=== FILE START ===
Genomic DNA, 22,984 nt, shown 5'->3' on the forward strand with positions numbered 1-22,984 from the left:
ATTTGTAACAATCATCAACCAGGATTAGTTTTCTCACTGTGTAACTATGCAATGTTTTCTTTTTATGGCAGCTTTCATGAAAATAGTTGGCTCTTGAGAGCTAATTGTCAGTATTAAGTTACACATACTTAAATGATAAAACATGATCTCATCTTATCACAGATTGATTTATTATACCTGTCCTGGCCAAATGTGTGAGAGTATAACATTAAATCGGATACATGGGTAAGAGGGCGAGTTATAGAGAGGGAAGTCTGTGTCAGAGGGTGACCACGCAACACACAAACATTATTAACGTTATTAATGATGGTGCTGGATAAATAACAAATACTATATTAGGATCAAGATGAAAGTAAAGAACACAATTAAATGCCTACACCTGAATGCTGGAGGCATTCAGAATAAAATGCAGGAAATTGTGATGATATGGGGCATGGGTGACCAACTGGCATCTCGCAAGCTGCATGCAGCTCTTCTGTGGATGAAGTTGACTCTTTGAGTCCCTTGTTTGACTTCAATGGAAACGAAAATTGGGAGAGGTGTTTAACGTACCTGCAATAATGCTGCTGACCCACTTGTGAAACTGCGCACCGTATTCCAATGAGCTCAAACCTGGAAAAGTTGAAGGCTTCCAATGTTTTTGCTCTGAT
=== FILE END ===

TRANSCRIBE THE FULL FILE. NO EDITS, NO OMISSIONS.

Genomic DNA, 22,984 nt, shown 5'->3' on the forward strand with positions numbered 1-22,984 from the left:
ATTTGTAACAATCATCAACCAGGATTAGTTTTCTCACTGTGTAACTATGCAATGTTTTCTTTTTATGGCAGCTTTCATGAAAATAGTTGGCTCTTGAGAGCTAATTGTCAGTATTAAGTTACACATACTTAAATGATAAAACATGATCTCATCTTATCACAGATTGATTTATTATACCTGTCCTGGCCAAATGTGTGAGAGTATAACATTAAATCGGATACATGGGTAAGAGGGCGAGTTATAGAGAGGGAAGTCTGTGTCAGAGGGTGACCACGCAACACACAAACATTATTAACGTTATTAATGATGGTGCTGGATAAATAACAAATACTATATTAGGATCAAGATGAAAGTAAAGAACACAATTAAATGCCTACACCTGAATGCTGGAGGCATTCAGAATAAAATGCAGGAAATTGTGATGATATGGGGCATGGGTGACCAACTGGCATCTCGCAAGCTGCATGCAGCTCTTCTGTGGATGAAGTTGACTCTTTGAGTCCCTTGTTTGACTTCAATGGAAACGAAAATTGGGAGAGGTGTTTAACGTACCTGCAATAATGCTGCTGACCCACTTGTGAAACTGCGCACCGTATTCCAATGAGCTCAAACCTGGAAAAGTTGAAGGCTTCCAATGTTTTTGCTCTGAT